For quite some time now I have been interested in the Eight Spheres of Mastery (Abhibhāyatanāni), the Eight Liberations (Vimokkhā), the Kasiṇas and the 6 element meditations. Apart from the elements these teachings are quite obscure in the suttas, only appearing a handful of times and with very little information on them. The Theravādin commentaries obviously do give an explanation. There the Kasiṇas are taught to be a mental image that one develops by grasping the sign of an element or colour, either in a disc or a flame or more naturally in the ground, or trees etc. One perfectly remembers the disc (which is for a beginner), which is the learning sign, in one’s mind. This is taken as the meditation object, until a counterpart image appears which fills one’s perception and leads to Jhāna. The Theravādin commentarial tradition then sees the teachings on the Spheres of Mastery and Liberations as being connected to Kasiṇa meditation. In the Atthasālinī Venerable Buddhaghosa says that in terms of the Abhibhāyatanāni and Vimokkhā one is seeing the Kasiṇa by grasping the colour of different body parts (blue of the eye, for example). This is “perceiving form internally, sees form externally”. The limited and unlimited refers to the extension of the sign, whilst beautiful or ugly refers to the colour of the disc or image. The section on seeing blue etc is interpreted as referring back to this. I find this explanation however somewhat lacking. It doesn’t seem to fit well, since the overall thrust of the Abhibhāyatanāni seems to be about controlling our reaction to sense experience and indeed sutta AN 8.119 states that the Spheres of Mastery are for insight into “lust”. The mention of “beautiful or ugly” also reminds us of the insights the Buddha had upon his awakening, where one of his knowledges was how beings pass away and are reborn either “beautiful or ugly”. The mention of the word “limitless” further hints at the 4 brahmavihārās and indeed the Paṭisambhidāmagga makes this connection when discussing the Eight Liberations, where “intent on the beautiful” is interpreted as referring to the culmination of loving-kindness (a view also shared by SN 46.54). Interestingly in the Atthasālinī Venerable Buddhaghosa disagrees with this interpretation. It is also interesting to note that the Atthasālinī states that the Eight Spheres of Mastery and the Eight Liberations are “according to the sutta method” whilst the Kasiṇas, as taught in the commentaries and so the Atthasālinī and Visuddhimagga, are according to the “Abhidhamma method”. I take this to mean that what is stated briefly in the suttas is stated clearly and, of course, more technically in the Abhidhamma and commentaries. It is by taking this view however that I feel the Theravādin tradition has missed the deeper implication of these meditations.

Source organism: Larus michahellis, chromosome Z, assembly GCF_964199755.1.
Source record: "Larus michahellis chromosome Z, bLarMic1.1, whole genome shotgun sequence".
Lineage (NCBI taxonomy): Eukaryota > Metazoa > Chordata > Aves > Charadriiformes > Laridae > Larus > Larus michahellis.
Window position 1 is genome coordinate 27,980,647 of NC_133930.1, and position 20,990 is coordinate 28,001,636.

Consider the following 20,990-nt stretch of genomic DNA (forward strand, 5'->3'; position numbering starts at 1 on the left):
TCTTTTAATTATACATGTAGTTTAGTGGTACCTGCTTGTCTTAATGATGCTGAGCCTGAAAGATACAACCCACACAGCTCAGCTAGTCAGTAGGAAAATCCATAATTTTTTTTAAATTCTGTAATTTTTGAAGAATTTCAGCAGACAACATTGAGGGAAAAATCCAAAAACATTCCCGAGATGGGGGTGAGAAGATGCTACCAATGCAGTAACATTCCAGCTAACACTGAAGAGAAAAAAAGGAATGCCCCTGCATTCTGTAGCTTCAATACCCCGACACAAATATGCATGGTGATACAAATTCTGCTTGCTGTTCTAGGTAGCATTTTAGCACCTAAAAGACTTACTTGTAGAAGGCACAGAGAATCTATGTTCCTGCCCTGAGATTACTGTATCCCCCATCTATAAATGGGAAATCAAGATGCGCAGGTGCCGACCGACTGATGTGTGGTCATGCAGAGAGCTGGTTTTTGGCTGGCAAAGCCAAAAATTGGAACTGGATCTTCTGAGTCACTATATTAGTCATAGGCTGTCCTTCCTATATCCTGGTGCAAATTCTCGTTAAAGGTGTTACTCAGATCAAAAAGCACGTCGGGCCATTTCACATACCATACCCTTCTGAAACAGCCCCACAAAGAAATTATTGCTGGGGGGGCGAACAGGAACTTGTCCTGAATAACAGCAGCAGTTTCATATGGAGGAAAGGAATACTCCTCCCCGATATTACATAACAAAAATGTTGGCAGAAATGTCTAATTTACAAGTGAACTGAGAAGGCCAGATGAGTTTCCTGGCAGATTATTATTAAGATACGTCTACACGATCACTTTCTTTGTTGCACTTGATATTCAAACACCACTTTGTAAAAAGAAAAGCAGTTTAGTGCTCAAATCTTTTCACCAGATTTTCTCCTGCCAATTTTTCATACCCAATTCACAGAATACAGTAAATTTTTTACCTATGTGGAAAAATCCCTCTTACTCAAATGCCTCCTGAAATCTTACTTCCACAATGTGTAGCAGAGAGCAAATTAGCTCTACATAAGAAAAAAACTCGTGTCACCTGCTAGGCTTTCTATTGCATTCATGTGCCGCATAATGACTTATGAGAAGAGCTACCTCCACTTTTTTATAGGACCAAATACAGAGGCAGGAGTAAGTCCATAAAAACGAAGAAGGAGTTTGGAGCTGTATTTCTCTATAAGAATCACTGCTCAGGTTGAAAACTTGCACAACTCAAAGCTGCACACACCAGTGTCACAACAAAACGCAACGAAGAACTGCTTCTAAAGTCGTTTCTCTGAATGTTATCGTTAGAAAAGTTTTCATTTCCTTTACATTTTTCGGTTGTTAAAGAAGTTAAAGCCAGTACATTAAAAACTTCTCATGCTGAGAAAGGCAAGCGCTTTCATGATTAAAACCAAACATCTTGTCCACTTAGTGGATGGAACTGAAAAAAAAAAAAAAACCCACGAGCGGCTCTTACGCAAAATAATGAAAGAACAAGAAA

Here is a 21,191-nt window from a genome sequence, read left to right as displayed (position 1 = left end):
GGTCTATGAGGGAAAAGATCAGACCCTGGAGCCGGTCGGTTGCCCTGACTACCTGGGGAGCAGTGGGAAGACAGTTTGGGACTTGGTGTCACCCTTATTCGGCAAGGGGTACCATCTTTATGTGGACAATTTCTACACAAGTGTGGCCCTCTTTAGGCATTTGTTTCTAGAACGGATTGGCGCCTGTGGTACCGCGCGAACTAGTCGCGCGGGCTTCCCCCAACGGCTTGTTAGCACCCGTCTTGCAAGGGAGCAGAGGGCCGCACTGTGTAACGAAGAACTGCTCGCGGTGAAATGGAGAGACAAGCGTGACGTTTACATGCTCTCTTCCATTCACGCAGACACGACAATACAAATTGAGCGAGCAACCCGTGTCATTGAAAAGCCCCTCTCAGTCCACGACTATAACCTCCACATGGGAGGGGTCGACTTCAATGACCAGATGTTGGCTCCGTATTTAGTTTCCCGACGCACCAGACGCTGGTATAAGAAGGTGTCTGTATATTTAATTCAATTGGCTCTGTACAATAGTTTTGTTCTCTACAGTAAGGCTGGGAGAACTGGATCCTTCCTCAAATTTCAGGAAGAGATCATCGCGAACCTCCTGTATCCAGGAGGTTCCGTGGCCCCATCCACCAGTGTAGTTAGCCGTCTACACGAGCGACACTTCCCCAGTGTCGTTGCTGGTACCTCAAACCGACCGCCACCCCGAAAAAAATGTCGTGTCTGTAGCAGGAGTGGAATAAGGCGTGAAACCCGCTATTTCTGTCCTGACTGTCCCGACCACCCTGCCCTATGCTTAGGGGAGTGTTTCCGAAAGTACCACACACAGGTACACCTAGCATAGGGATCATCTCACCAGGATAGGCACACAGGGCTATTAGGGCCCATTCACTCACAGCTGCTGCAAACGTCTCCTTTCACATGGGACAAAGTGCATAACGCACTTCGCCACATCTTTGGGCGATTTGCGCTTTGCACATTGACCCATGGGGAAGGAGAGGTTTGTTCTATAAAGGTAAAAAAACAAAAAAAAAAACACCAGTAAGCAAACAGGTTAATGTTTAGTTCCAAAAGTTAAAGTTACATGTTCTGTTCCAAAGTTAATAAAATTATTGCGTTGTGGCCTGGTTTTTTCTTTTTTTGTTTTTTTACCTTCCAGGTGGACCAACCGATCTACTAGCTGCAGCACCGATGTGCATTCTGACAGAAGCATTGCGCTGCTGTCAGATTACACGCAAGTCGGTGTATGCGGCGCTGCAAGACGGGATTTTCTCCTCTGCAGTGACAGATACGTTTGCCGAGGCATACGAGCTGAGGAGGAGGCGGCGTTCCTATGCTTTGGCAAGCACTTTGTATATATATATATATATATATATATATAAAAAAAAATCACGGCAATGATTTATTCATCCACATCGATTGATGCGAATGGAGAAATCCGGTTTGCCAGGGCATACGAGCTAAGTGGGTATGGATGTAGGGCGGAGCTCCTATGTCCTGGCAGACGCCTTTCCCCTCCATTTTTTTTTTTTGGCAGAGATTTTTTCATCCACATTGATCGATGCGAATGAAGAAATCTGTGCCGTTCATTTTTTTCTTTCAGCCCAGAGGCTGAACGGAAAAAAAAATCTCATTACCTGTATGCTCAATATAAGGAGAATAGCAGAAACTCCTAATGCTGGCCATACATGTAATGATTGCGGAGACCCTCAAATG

For another point of view, still Abhidharmic, we can look to the Mahāprajñāpāramitā Śāstra which, despite it being claimed to have been written by Venerable Nāgārjuna, possibly instead came from a Sarvāstivāda-Vaibhāṣika monk or nun who converted to Mahāyāna. There we see a more clear link with controlling our reactions to experience. In that text it is stated that Liberations 1-2 and the Spheres of Mastery 1-4 are to do with foulness meditation. Only when we get to Liberation 3 (the beautiful) and Spheres of Mastery dealing with colours do we arrive at Jhāna and the Kasiṇas, which are performed when in the 4th Jhāna. I found this to be a somewhat better explanation, but still there are some issues. If we take the Eight Spheres of Mastery as a whole, the whole thrust seems to relate to, as I said, sense restraint. It seems strange then to jump suddenly to the colour Kasiṇas, and it’s strange that the 4 elemental Kasiṇas aren’t mentioned at all. Could it be then that the colours actually mean something else? Interestingly, the Pāli word used in the text is “vaṇṇa”. Whilst vaṇṇa can mean “colour” it can also mean the colour of one’s skin, appearance or “caste”. Could it be then that the colours in the Spheres of Mastery aren’t actually colours at all, and so aren’t anything to do with colour Kasiṇas, but instead are about different types of people? This would be in-keeping with the view that the practice is about our reactions to people, but is there any basis for this? Well, interestingly enough in Brahminism each of the castes is associated with a certain colour. And guess what? The colours associated with each caste actually matches the colours that we see in the Spheres of Mastery: